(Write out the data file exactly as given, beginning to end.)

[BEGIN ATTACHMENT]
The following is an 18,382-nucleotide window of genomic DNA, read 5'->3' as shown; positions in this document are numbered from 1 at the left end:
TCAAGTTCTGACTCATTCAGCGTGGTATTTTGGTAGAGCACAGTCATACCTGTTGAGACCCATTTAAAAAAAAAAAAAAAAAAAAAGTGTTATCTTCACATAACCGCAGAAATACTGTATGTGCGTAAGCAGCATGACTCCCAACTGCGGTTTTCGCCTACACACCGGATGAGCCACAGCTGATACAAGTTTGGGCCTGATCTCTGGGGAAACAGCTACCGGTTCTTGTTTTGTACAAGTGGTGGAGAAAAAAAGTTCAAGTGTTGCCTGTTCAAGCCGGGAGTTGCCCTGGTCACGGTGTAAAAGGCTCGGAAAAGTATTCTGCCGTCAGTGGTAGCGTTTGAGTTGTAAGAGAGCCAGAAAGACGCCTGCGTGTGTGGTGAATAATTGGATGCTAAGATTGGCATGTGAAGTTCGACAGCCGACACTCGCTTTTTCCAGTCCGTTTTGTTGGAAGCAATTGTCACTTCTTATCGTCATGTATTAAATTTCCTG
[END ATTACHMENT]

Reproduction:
The following is an 18,382-nucleotide window of genomic DNA, read 5'->3' as shown; positions in this document are numbered from 1 at the left end:
TCAAGTTCTGACTCATTCAGCGTGGTATTTTGGTAGAGCACAGTCATACCTGTTGAGACCCATTTAAAAAAAAAAAAAAAAAAAAAGTGTTATCTTCACATAACCGCAGAAATACTGTATGTGCGTAAGCAGCATGACTCCCAACTGCGGTTTTCGCCTACACACCGGATGAGCCACAGCTGATACAAGTTTGGGCCTGATCTCTGGGGAAACAGCTACCGGTTCTTGTTTTGTACAAGTGGTGGAGAAAAAAAGTTCAAGTGTTGCCTGTTCAAGCCGGGAGTTGCCCTGGTCACGGTGTAAAAGGCTCGGAAAAGTATTCTGCCGTCAGTGGTAGCGTTTGAGTTGTAAGAGAGCCAGAAAGACGCCTGCGTGTGTGGTGAATAATTGGATGCTAAGATTGGCATGTGAAGTTCGACAGCCGACACTCGCTTTTTCCAGTCCGTTTTGTTGGAAGCAATTGTCACTTCTTATCGTCATGTATTAAATTTCCTG